For the first time with my dad, I was like 19 or 20 and trading birdies back and forth. Got to the last hole, par-5, and I made about a 40-footer for eagle, and he made about a 30-footer for eagle right on top of me. And he turned around and he looked at me and he said what was yours? I said 64. What was yours? 65. He turned around and walked to the cart and left me on the 18th green. Luckily we were playing with some friends and I got a ride back to the clubhouse.

He wasn't mad. He was just joking with me. I'm sure he is one of the most competitive people I've ever met, and there is no chance he's ever going to let me win. And I know when we got done, he was proud of me for finally beating him after 20 years, but he showed his competitiveness. Nobody ever wants to lose, but that was probably a good day for him.

Q. Do you remember where that was?
DRU LOVE: Frederica Golf Club, St. Thomas.

Q. Following up on that, I think your dad joked earlier this week it felt a little weird for him to be on the bag. Does it feel weird for you at all? Can you just overall describe the rapport and experience you guys have?
DRU LOVE: Yeah, so, Saturday when we were pulling up I was a little excited and I started grabbing all of the bags. I grabbed my bag, and I grabbed this and that, and he goes, whoa, whoa, whoa. This is my job this week. So I'm used to getting his stuff out of the car and toting it to the locker room and following him around and doing whatever he needs.

For the first two days it felt weird having him do the things that I'm usually doing for him, you know, handing him a golf ball or cleaning a club. But he's caddied for me before. We've won some tournaments together before, and I know what to expect from him, and he knows what to expect from me. But I definitely think when he's walking down the range to give me golf balls it takes him about 25 minutes because everyone stops and is talking to him. Saying oh, it's the first time we've ever seen your legs and this and that. So it's definitely been weird for him. I've kind of settled in a little bit. Once I was told I was in the tournament, it was kind of geared more towards competition. It's going to be great having him there, and I think we're going to be pretty good.

Q. Dru, what are some of your favorite recollections of the things your dad has done on the golf course and the times that you've been with him, watched him, the tournaments he's won, et cetera?
DRU LOVE: Yeah. Well, when he won the PGA, I was three or four, I guess. So I don't really remember any of that. But I think the one I remember the most would have to be TPC in 2003. I can't remember. There was a cool picture in the bathroom at the new performance center of my dad and the trees left on 16, that famous shot out of the pine straw, and in the background I'm sticking my head out of the crowd looking around the corner to see where it lands. I can definitely remember that one. Just following every shot, every hole all day. I remember running out on to the green after he won. That's kind of my first memories for being there for one of his wins. He won a lot before I could kind of appreciate it.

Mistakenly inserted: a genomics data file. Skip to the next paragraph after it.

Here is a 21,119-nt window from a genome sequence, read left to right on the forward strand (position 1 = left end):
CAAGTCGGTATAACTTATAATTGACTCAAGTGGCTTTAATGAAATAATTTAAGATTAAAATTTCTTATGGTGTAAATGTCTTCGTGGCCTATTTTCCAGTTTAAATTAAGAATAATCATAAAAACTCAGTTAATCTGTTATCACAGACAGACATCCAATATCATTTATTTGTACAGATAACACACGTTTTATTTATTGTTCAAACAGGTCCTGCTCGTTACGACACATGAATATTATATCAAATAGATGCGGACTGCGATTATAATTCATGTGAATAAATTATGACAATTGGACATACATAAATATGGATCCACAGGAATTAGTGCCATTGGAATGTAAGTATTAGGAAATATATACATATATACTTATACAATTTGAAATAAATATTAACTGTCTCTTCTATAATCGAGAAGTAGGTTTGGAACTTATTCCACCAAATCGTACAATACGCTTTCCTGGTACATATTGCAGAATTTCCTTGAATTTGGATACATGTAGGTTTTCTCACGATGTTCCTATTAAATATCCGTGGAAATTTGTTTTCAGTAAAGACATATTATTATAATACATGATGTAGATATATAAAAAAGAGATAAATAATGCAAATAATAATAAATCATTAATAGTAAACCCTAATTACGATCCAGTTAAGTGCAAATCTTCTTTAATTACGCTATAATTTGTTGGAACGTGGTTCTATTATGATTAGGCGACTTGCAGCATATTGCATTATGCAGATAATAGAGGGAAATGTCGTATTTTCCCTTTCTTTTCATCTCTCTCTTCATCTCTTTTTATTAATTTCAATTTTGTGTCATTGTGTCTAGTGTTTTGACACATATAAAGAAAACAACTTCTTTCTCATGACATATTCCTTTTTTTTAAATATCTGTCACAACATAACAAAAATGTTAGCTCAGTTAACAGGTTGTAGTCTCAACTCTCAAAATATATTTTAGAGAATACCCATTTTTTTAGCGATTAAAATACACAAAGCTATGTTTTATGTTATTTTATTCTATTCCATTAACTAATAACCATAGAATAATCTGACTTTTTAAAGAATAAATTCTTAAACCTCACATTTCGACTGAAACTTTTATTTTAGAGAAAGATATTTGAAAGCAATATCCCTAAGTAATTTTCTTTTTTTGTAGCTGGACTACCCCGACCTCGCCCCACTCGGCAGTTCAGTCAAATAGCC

Of course, his last win at Wyndham, his 21st. Me and my teammates were all sitting around our living room going nuts every putt he made, every birdie he made. He called me right when he was done, and he was asking where he stood. He didn't look at any leaderboard all day. He had no clue where he was. I told him, you need to go to the range now. He said, really? I said, yeah, you've got a 2-shot lead. He had no clue. He ran to the driving range and was hitting balls. He called me and said, how does it look now? I can't remember who it was at the time. Said he just made eagle on 15. So I can remember relaying all the messages to him and sort of trying to get him ready for the playoff, get in the mindset for it. Luckily it came down to he didn't need the playoff.

That was kind of cool to be able to give my opinion, sort of, at the end of the tournament. Give my advice a little bit. That's the first time I've ever been able to do that for one of his tournaments.

Q. I want to piggyback on your plans and future plans. In your mind, where are you right now in your scheme? And if you're not where you're at or where you're headed, what is holding you back? Is there a certain part of your game that's holding you back?
DRU LOVE: I would say the only thing that's holding me back is my lack of experience. I went to Alabama for five years and played one healthy season of golf. My dad jokes that I'm 23 years old but I'm 19 in golf years. So I just don't have the experience, the reps, you might say. But I think -- I'm trying to think. I've just really got to get out there and play. Whatever I can get in, Canada, Latin America, Web, PGA TOUR, whatever I can play in, I'm going to get my hands on and try to get as much experience as fast as I can, without trying to wear myself out.

So I think the best step for me is to start doing the Web.com Mondays, see what I can get in, and try to do some good there. I think part of my game that holds me back is probably just my mental side sometimes. I have a tendency to get off to bad starts and keep it going, and get off to really hot starts and not able to sort of finish that off. Talked to Dr. Rotella about that a lot, and I feel like I have all the physical tools. I hit it a long way and hit my irons pretty good. I'm really confident with the putter. So I've just got to get experience and deal with it better mentally.

Q. I follow you on social media, and I just want you to let this sink in for a moment. Your first major tournament. You're about to play in the U.S. Open. I know you interact with your friends, but what have they been saying to you? Just spell it out for us the excitement? What's going on inside you right now?
DRU LOVE: I don't know how to describe it. You go to bed at 10 o'clock and you set your alarm to wake up to go play a practice round for a major championship. It's not something you can say every day. It's my first one. Hopefully I get to say it more. But I've got a bunch of friends here. I got them all to fly in. My family's here, and I'm just trying to share this as much as I can.